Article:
Top critical review
3 of 5 people found this helpful
An objective review
on 25 October 2009
I've never read anything by Daniel Clowes (nor have I seen the adaption of Ghost World that is so critically acclaimed) so I wasn't sure what to expect really, especially since there was no brief description blurb on the back of book. David Boring is about David Boring, a 20-something part time film student and expert pick-up artist. The story chronicles his meeting of a woman called Wanda, someone he eventually becomes infatuated with. David Boring is a unique story to say the least, with a 3-act structure, no act is similar (by much) to the previous, and there are plenty of twists and turns. But it's also a hard comic to get into.
While the story is unique in itself, it's also pretty aimless and has this annoying tendancy (like every piece of media aiming for indie cred) for the characters to fall prey to a severe amount ignorance when it comes to extraordinary events. For instance, David finds himself in some pretty extraordinary situations, especially one or two which are pretty life threatening, but at no point does he wonder, question or even go out of his way to figure out why these things are happening. Often, the story looks as if it's going to a very interesting place only to fizzle out to nothing at all. There are a number of interesting story beats here (David tries to figure out more about his late father through a comic book his Dad drew years ago, or the World War nuclear apocalypse backdrop that is kept at arms length) that ultimately lead to nowhere. It gives the impression that the author, while obviously gifted in terms of characterisation, writing and artwork, wanted to make an incredibly layered and complex story that ends up being quite shallow in parts.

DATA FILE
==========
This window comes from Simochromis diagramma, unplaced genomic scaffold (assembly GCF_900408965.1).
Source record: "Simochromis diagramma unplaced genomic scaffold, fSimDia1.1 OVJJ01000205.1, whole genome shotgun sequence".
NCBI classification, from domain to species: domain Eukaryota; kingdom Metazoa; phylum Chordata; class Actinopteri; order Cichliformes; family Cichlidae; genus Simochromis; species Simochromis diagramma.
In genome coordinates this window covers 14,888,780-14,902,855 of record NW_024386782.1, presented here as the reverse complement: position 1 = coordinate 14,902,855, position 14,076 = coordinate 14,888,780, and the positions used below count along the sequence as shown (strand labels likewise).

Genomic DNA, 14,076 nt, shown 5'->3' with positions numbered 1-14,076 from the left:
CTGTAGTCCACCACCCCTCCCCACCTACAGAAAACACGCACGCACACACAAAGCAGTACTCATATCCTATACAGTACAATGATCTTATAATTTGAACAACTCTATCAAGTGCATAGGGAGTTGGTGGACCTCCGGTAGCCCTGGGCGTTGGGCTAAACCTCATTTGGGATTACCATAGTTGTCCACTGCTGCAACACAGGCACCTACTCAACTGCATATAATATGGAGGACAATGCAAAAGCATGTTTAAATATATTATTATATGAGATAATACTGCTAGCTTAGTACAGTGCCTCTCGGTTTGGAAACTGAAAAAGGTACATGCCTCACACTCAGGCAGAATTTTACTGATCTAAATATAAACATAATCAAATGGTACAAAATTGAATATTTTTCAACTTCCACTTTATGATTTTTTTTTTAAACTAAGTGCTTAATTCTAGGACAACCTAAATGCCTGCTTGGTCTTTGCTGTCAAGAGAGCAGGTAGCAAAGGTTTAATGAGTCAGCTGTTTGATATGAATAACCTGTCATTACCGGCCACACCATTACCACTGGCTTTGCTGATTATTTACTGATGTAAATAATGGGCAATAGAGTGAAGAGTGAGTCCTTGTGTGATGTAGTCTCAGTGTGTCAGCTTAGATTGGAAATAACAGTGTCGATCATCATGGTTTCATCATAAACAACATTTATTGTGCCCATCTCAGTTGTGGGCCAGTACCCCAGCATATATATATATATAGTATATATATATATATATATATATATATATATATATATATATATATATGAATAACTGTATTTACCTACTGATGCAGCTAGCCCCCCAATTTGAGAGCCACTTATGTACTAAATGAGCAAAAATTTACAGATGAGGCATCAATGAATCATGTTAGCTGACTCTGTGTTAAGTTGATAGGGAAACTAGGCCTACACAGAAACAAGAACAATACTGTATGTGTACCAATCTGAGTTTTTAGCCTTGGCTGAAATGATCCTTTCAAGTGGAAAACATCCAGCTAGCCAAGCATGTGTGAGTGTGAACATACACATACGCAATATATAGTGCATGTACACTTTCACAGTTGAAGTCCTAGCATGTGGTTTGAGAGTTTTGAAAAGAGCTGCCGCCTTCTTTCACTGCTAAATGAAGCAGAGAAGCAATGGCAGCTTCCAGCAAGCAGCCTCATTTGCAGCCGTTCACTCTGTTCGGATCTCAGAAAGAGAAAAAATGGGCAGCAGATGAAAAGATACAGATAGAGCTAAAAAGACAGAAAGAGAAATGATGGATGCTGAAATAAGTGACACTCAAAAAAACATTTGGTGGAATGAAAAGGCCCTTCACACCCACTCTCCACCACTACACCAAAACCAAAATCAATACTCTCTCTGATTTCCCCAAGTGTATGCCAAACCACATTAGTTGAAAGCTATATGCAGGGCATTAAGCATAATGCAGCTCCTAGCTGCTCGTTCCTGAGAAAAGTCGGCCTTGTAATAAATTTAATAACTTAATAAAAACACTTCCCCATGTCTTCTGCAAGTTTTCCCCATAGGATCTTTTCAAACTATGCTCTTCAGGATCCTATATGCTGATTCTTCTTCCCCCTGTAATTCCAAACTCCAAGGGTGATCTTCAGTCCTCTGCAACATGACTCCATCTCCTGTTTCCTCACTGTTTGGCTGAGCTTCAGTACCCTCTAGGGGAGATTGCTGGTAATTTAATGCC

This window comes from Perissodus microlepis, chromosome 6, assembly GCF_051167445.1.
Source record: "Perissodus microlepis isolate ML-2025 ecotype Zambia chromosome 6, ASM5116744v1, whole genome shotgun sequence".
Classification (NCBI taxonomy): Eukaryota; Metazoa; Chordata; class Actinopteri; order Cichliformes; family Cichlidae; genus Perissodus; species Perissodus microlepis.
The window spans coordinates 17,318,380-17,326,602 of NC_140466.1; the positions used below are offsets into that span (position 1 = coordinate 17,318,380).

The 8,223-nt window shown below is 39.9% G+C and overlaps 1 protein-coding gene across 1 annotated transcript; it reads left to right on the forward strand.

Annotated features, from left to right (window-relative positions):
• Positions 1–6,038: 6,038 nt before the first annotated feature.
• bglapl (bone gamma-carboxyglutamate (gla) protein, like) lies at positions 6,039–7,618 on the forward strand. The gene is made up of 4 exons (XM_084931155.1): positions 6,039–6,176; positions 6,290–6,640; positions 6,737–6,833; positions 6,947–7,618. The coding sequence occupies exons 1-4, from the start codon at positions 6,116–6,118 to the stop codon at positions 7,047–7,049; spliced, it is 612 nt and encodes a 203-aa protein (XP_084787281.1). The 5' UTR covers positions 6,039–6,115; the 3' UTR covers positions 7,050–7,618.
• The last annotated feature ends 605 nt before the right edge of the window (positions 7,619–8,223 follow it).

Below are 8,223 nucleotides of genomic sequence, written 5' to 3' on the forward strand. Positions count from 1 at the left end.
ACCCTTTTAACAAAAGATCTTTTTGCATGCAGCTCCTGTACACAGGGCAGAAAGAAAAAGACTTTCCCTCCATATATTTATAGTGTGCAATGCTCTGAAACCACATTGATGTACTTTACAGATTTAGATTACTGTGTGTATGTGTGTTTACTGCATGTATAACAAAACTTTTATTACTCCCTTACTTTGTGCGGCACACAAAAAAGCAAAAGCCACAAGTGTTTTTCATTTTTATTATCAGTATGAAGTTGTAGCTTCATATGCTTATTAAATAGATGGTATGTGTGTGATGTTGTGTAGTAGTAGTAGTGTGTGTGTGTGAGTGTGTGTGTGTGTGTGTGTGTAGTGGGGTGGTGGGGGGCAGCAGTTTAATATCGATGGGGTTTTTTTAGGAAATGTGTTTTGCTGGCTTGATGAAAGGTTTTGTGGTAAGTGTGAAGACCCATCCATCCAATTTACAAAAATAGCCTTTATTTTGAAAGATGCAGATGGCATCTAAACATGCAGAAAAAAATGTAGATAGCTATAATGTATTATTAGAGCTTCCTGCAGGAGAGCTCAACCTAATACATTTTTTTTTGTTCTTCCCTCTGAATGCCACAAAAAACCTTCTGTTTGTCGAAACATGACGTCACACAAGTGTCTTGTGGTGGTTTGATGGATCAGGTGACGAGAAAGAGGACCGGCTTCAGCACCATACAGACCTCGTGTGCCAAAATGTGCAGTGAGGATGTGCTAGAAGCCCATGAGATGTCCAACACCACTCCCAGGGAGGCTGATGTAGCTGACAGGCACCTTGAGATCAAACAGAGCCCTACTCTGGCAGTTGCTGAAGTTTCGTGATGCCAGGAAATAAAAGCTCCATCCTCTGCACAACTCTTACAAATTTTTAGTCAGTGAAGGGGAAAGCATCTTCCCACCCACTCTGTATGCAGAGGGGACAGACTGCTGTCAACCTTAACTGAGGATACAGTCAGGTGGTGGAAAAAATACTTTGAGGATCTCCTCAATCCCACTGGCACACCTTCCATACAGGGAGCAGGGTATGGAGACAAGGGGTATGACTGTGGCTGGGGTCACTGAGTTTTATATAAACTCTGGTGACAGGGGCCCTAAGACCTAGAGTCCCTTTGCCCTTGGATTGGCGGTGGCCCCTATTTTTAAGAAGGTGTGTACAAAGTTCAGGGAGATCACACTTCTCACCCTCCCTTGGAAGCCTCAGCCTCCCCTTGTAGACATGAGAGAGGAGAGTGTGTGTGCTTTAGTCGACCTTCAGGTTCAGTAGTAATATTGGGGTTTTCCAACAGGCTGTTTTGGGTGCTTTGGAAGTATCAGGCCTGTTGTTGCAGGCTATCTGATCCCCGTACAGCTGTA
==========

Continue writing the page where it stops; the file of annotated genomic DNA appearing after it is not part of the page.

But it is not a terrible comic, in fact after I had finished I was inclined to read it again thinking it'd maybe read better the second time around, like how sitcoms become more funny the more you know the characters. I feel the book would benefit from re-reading in order to fully "get it" (what there is to get however, I don't know, nor do I think there is anything to "get".) That said, it cannot be denied the comic has a number of problems, and although no piece of work is ever perfect, nor does it deserve the unanimous praise it seems to be getting here.
I would recommend it, if only to read such a unique story, but I doubt you'll be heralding it as the greatest work you've ever read.